Blakehill Farm, 14th April and Ravensroost Wood, 16th April 2018

Desperate to get some ringing activity in between all of this rain, I have had the nets open in the garden for a few hours in between showers.  It has been a pleasantly varied catch with one sparkling bonus: my first garden Blackcap.  It was a female coming into breeding condition, but weighing in at over 20g.  I cannot decide whether she has had an easy migration to the UK and not used up a lot of her fat reserves, or is having a late departure to central Europe to breed.

The birds caught were: Blue Tit 4(1); Great Tit 3; Long-tailed Tit 2; Blackbird 1; Blackcap 1; Starling 3; Chaffinch 1; Greenfinch 1; Goldfinch 4(3); Robin 2. Totals: 22 birds ringed from 10 species; four birds retrapped from two species, making 26 birds processed from 10 species.

I did catch a Wren, which I incompetently managed to allow to escape from the bag as I was taking it out to ring it, and a beautiful male Chaffinch that I couldn’t ring as it was showing signs of Fringilla Papilloma Virus.

On Saturday, with the weather forecast for sunshine and minimal wind, Steph and I went to Blakehill Farm, basing ourselves at the Whitworth Building.  With just the two of us we didn’t set a lot of net, three rides, and, consequently, had a small catch. As with the garden, the variety was good: Great Tit (3); Wren 1; Dunnock 2(1); Chiffchaff 3; Linnet 1; House Sparrow 3. Totals: 10 birds ringed from five species; four birds retrapped from two species, making 14 birds processed from six species.

Two of the Great Tits were interesting: they were caught at opposite ends of the site, but had consecutive ring numbers. Potentially nest mates who have dispersed to find their own territories.  There were half-a-dozen Linnets flying around, but we only managed to catch the one, fine looking, male:


We don’t catch many House Sparrows: they seem to be very good at avoiding nets, so catching three was unusual for us.  They were all males:


Because we have missed so many sessions this year I decided to go for an extra session at Ravensroost Woods on Monday.  I was joined by Hayley Roberts, for her first taster session as a potential trainee.  Again, being mindful that I was the only person available to extract birds, we only set two rides and had an appropriately small catch.  The catch for the day was: Blue Tit 4(1); Robin (1); Blackbird (1); Blackcap 3(1); Chiffchaff 1; Goldcrest 2.  Totals: 10 birds ringed from four species; four birds retrapped from four species, making 14 birds processed from six species.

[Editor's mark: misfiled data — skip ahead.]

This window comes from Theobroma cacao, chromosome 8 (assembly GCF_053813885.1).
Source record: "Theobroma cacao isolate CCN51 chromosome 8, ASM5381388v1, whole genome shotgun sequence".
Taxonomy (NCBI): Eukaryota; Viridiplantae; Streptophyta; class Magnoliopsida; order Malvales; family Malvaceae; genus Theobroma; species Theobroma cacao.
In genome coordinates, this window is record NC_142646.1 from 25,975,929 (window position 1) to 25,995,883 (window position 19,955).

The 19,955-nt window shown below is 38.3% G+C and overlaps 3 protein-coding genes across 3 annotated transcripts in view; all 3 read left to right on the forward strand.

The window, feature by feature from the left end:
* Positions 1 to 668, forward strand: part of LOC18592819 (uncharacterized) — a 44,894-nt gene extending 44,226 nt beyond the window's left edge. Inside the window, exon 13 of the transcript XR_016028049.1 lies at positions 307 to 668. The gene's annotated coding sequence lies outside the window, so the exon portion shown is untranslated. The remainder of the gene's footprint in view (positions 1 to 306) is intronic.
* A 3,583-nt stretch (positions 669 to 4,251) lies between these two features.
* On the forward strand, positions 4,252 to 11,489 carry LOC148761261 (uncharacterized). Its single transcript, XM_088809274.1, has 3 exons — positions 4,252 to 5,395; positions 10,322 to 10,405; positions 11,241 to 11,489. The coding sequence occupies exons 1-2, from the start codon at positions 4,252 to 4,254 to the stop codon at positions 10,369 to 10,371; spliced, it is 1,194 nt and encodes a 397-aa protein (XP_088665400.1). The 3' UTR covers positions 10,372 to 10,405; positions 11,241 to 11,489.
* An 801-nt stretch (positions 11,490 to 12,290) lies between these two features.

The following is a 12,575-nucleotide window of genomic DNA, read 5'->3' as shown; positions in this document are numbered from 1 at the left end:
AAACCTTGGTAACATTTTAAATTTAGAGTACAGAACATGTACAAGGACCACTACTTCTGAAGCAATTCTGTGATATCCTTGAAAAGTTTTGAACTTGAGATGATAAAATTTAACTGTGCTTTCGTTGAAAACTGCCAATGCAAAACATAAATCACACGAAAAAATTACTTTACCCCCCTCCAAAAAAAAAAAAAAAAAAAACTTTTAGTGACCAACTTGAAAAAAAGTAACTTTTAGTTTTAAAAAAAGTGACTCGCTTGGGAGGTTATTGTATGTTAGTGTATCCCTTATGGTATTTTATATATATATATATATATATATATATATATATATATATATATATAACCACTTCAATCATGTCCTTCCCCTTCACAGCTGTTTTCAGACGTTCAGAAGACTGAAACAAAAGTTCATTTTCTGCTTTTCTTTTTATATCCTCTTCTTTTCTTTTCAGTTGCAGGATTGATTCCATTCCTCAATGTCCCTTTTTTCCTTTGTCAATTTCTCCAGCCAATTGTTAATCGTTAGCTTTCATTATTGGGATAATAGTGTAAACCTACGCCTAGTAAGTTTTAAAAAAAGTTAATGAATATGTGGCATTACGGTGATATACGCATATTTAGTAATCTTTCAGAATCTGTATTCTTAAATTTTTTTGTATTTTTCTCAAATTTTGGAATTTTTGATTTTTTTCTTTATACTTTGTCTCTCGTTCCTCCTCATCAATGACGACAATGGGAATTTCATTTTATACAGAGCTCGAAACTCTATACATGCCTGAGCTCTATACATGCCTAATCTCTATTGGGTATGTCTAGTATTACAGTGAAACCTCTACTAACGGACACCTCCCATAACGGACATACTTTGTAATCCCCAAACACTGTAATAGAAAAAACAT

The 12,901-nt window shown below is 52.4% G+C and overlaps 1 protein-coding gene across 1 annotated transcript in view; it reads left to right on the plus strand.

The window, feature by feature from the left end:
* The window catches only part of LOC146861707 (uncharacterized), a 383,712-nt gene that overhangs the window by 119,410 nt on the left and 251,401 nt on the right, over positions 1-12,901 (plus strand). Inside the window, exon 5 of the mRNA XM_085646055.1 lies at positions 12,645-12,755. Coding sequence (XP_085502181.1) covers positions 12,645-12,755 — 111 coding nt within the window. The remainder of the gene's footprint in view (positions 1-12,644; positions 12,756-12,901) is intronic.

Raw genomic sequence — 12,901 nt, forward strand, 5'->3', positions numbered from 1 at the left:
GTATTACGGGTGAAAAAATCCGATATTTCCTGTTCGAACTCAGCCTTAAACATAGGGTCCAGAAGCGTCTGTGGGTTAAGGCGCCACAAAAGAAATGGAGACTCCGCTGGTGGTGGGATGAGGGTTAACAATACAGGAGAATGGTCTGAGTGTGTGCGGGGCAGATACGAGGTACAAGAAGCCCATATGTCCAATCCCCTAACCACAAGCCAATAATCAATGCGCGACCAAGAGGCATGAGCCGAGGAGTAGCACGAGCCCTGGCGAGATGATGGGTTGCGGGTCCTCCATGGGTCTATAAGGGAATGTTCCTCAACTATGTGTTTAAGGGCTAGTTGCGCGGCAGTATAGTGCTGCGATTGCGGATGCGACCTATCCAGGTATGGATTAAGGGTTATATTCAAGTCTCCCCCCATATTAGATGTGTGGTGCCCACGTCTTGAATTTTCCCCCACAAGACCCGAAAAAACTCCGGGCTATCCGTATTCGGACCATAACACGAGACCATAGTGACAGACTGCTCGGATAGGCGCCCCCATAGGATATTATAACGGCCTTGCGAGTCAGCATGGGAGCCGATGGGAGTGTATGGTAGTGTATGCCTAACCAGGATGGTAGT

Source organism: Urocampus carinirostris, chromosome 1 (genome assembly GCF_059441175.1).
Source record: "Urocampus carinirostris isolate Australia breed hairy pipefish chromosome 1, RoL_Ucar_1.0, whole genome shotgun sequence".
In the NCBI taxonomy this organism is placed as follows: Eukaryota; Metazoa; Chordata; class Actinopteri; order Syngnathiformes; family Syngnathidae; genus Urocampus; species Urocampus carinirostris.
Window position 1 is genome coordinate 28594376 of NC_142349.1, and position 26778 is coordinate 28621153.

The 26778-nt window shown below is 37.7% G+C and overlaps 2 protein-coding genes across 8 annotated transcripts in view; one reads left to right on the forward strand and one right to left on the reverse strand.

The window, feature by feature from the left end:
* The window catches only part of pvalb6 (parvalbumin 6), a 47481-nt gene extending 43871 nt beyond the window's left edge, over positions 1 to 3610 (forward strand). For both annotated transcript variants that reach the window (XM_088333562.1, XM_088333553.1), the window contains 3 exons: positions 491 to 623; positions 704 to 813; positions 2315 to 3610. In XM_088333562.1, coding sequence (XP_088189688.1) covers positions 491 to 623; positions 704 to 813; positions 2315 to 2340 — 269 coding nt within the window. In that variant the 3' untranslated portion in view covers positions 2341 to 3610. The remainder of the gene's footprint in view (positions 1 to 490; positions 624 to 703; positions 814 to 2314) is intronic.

All of the birds caught were showing signs of coming into breeding condition: it won’t be long before they are laying and brooding.  Not spectacularly large catches but thoroughly enjoyable sessions.

The photos are courtesy of Steph Buggins. Thanks Steph.

Webb’s Wood, Sunday 1st April & Lower Moor Farm, Thursday, 5th April 2018

These two sessions were both scheduled for the day before they were actually carried out but, because of the weather, each had to be postponed for 24 hours.  My team is scheduled to do approximately 100 ringing sessions per annum. In the last year we have had to cancel 25% of them and move another 5% because of the change in the weather to a wetter and windier profile.

I have removed the feeding stations from all of the sites now, so we will not be catching the Tit flocks that have been the staple of our winter catches.  At Webb’s Wood I was joined by Steph and David (back from university for the Easter holidays), and we set up a few nets along the main tracks at the top end of the wood.  There wasn’t a large catch but it was a pleasant session with no pressure on extracting the birds.  As we have been unable to find a trainer for David to work with whilst in Aberystwyth, I am astonished at how quickly he gets back into the extraction and processing techniques.

The catch for the day was: Blue Tit 4(1); Great Tit (1); Coal Tit 2; Long-tailed Tit (2); Robin 3; Song Thrush (1); Chiffchaff 2; Goldcrest 3(4). Totals: 14 birds ringed from five species, nine birds retrapped from five species, making 23 birds processed from eight species.

There was nothing exceptional in the catch, but it is always good to retrap Goldcrests at the end of the winter: weighing in at approximately 5g survival must always be on a knife-edge.